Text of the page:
The optimal range for a urine pH level is between 6 and 7.  Preventing the development of illnesses and diseases such as kidney stones, metabolic syndrome, UTI and so many others is dependent on striking an essential balance and reaching optimal urine pH levels. 

WAYS TO REACH OPTIMAL URINE PH LEVELS

Maintaining an appropriate pH balance in your body is equivalent to optimizing your overall wellbeing and health. Attaining a pH balance is your best defense against diseases and sicknesses. It significantly improves health and vitality.

Achieving or reaching optimal urine pH levels is not difficult or as complicated as it sounds. Food’s pH effect largely depends on the mineral content the food contains as well as the ash, which remains as soon as the food gets processed within the body.  Some foods could leave acidic ash while some could leave an alkaline ash.

Simply put, alkaline foods are fresh vegetables and fruits.  Protein sources, dairy products, and grains have an acidic effect on the body.  Moreover, noise, lack of physical exercise, and stress can also increase the body’s acidification.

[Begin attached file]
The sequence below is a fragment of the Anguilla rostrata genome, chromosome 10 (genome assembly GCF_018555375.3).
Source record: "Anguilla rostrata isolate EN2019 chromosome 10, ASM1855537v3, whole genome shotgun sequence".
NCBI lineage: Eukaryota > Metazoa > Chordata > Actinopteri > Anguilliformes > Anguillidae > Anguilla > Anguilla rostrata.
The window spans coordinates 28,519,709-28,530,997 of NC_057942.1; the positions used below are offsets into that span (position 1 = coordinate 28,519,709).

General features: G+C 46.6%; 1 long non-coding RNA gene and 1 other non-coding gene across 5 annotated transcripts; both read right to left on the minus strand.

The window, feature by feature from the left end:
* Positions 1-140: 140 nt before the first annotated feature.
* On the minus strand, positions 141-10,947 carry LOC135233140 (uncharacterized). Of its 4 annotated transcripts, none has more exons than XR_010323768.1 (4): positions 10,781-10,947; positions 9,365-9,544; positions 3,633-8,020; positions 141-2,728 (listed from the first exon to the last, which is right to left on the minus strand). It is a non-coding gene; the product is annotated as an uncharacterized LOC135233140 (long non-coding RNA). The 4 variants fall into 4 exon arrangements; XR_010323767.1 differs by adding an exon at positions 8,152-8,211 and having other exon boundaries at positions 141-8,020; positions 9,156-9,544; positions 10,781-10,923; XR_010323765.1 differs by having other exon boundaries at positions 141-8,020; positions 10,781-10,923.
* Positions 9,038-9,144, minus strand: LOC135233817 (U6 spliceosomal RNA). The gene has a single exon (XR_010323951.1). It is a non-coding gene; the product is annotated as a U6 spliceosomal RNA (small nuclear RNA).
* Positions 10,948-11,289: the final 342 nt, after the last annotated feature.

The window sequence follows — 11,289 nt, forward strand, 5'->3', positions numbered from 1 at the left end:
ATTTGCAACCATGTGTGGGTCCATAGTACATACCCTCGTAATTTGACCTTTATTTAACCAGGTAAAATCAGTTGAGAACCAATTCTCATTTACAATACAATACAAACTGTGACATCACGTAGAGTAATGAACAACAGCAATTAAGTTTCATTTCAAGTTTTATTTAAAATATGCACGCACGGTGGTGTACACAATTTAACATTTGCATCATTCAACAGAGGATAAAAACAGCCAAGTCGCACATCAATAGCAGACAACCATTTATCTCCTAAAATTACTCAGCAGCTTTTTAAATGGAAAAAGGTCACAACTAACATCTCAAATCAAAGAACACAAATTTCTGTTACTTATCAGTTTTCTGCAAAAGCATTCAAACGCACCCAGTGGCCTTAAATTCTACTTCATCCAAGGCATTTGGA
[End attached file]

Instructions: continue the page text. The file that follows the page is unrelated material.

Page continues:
Subsequently, every human being is different and reacts differently to this change. While some people are more susceptible than others, your goal in your diet should be to include vegetables, fruits, seeds and legumes, and certain amounts of other food groups such as grains, nuts,  meats, and dairy products.

Aside from food, always remember to engage in regular physical exercise to aid in attaining and maintaining a balanced urine pH level.

DIET TIPS FOR REACHING OPTIMAL PH LEVEL

food for balancing urine ph

– Add a vegetable side dish or salad near your meat, poultry, or seafood dish.

– Enrich your salads with grains and nuts.

– Create healthy options such as yogurt + fruit in your snacks.

– Consume nuts in your snacks.

– Add cheese to your breakfast.

– Make an energy smoothie with fruit and milk.

– Combine your legumes with grains like brown rice.

BALANCED MENU EXAMPLES

  • Sweet potatoes with steak.
  • Legumes alongside brown rice and salad
  • Broccoli, buckwheat, and almond salad
  • Cauliflower, sautéed broccoli with chicken 

FINAL THOUGHTS

In summary, the urine pH level is one essential indicator of good health, and it is ideal if it stays within the optimal range at all times. 

How to Enrich a Vegan Diet